Successful Integration of Vacation Rentals Into Communities

A review of the history of vacation rentals world-wide, which discusses negative impacts, positive contributions, property rights and community dynamics related to short term rental activity.  Summary:

Host communities see the most benefits and the fewest negative impacts from vacation rental operations when rental owners, rental agencies, community members and legislators cooperate, respect each other and work together.

Asheville, NC Approves VRs in Residential Zones 

An article about a community that removed prohibitions on short term rental activities after finding that the 2 year old restrictions were negatively impacting the local economy, property values and opportunities for home ownership.   Its not uncommon for communities that pass severe restrictions to come back in a few years and rethink the laws due to concerns about negative impacts.  I can provide other examples.  Ashland, OR is currently going through this process….

Commissioners Chairman David Gantt noted the issue had been discussed since December, and the county Planning Board voted 5-1 last month to recommend the change.  “I think it’s really been something that’s had a lot of community input,” Gantt said.  Backers said the change would help the economy and the housing market by bringing more tourists to the area and allowing another use for houses in unincorporated areas.  “We’re seeing a lot of folks who can’t sell their properties,” said Chip Craig, owner of GreyBeard Realty in Black Mountain.

Recent Events in Lincoln City Oregon

Lincoln City, OR recently passed a series of severe restrictions on vacation rentals, including a restriction that says some home owners can’t rent for more than 30 nights per year.  Direct impacts of this action:
·         The local anti-VR mayor of the city lost his bid for a seat on the county commission.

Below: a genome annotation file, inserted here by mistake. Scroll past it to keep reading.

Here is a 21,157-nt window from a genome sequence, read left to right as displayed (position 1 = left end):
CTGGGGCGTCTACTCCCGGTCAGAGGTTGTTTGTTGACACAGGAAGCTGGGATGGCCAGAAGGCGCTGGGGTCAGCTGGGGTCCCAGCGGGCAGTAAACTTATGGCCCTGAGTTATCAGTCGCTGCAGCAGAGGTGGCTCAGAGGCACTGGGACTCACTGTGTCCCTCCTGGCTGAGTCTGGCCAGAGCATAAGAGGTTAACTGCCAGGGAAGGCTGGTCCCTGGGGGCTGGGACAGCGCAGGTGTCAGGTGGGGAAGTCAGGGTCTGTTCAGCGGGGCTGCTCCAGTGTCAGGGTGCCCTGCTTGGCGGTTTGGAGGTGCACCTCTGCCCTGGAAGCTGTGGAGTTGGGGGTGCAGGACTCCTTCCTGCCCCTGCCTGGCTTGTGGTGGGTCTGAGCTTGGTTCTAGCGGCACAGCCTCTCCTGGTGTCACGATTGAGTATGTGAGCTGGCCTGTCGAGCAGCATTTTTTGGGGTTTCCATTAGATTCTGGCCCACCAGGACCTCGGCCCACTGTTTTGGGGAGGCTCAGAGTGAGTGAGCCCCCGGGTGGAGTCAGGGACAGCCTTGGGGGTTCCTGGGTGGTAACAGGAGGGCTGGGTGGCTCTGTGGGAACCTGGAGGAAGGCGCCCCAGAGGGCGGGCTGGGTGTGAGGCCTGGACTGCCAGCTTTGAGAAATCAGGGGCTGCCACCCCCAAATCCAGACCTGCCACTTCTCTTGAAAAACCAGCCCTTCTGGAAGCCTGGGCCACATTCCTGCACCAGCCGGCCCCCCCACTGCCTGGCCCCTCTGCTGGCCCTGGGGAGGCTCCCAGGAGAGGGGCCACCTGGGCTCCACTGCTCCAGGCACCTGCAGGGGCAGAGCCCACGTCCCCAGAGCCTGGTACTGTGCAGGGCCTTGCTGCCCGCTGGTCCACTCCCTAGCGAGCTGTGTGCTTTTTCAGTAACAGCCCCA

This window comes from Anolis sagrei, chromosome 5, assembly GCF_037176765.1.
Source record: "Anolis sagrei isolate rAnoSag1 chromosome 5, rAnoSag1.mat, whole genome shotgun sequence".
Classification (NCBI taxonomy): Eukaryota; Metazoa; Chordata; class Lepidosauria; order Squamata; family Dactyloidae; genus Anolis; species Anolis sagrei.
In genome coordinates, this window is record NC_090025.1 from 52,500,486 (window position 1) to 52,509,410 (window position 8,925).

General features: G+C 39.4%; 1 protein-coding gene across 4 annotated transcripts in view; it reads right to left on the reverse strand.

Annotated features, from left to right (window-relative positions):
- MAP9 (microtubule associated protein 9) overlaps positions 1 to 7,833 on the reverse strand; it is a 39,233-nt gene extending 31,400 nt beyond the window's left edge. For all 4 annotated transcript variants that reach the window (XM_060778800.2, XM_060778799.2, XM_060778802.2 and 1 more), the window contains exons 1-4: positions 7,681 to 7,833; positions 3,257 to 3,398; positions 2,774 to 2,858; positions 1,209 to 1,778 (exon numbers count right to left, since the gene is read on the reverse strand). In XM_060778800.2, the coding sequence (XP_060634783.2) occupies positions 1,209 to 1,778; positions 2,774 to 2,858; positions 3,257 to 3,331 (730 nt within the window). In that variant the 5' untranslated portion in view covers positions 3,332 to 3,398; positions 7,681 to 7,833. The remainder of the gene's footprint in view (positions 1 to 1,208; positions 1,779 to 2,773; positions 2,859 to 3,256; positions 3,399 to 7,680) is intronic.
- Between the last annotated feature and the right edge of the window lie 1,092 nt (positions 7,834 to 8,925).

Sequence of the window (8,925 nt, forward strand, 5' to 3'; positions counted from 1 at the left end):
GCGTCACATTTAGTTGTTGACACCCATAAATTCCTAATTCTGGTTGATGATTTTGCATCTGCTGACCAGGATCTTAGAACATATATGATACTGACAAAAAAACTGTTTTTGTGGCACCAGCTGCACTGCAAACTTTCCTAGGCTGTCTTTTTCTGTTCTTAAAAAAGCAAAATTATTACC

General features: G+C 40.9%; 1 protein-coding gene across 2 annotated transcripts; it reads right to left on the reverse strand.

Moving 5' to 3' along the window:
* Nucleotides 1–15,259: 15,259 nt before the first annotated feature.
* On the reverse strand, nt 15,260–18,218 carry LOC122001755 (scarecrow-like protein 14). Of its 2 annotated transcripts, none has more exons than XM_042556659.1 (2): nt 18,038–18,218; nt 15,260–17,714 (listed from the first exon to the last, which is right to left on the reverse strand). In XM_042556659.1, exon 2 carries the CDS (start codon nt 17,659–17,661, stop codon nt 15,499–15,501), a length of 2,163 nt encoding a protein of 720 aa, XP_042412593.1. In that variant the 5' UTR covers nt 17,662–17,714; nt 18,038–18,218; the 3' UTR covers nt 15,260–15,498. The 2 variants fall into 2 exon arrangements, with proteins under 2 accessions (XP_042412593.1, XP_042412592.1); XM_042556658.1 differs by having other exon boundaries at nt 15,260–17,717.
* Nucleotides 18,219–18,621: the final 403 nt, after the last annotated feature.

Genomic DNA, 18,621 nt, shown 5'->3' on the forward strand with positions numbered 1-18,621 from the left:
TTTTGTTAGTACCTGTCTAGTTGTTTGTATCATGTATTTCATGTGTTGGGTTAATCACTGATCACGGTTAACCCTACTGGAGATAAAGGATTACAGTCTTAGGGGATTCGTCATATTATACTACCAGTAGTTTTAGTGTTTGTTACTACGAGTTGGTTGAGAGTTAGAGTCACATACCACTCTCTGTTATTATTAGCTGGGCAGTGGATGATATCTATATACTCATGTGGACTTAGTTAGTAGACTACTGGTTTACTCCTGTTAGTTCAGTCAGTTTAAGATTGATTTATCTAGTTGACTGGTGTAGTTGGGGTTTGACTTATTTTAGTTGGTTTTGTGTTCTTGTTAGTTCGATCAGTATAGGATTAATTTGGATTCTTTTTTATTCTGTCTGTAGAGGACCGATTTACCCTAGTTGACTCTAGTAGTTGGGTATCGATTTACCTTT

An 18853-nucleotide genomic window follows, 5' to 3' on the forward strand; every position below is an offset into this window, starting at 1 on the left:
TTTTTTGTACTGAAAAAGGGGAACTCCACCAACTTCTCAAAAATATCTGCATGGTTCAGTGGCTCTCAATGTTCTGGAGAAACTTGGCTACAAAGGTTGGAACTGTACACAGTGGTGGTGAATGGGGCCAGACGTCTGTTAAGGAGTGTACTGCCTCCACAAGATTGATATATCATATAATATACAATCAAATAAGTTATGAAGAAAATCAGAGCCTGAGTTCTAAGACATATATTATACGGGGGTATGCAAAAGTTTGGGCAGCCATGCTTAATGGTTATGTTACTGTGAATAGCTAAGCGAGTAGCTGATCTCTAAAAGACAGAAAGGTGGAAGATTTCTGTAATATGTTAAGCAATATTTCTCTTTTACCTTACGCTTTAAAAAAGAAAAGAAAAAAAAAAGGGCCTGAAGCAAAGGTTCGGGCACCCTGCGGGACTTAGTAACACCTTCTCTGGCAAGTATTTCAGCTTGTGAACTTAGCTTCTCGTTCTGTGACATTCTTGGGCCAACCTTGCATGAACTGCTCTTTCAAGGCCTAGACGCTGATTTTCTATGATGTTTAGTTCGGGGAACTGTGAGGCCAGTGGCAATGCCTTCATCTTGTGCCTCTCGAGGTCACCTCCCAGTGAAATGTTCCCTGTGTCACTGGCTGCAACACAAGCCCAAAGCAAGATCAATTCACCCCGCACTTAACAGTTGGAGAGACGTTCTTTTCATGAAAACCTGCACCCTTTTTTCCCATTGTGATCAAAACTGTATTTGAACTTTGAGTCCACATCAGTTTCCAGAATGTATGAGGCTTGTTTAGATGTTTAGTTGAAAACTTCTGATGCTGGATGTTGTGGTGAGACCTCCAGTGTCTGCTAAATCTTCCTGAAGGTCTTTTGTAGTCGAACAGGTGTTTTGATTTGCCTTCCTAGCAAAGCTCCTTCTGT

·         A new Pro-VR mayoral candidate was voted into office.  He won 60% of the vote against an anti-VR opponent.
·         Local citizens filed for a voter referendum, pointing out that the new laws would severely impact the local economy, and asking local citizens to sign petition that would force the issue to a public vote.
·         434 signatures were required to make the referendum petition successful.  Almost twice that many people signed the petition.  As a result the laws are temporarily suspended, and local citizens will get to chance to reject the laws in a May 2015 election.

Studies Find Short Term Rentals Bring Enormous Economic Benefits….

March 2014 independent study of both small towns and big cities cites the economic benefits that short term rentals bring to communities.

In Chicago, short-term rentals generated $108 million in overall economic activity in 2013 with $70.6 million of that activity attributable to visitor spending on short-term rentals and related on food, recreation, transportation and other expenses, according to the study by TXP Inc. For every $100 a traveler spent on short-term rentals, they spent an additional $69 on food, $24 on transportation, $59 on shopping, and $48 on arts, entertainment and recreational activities.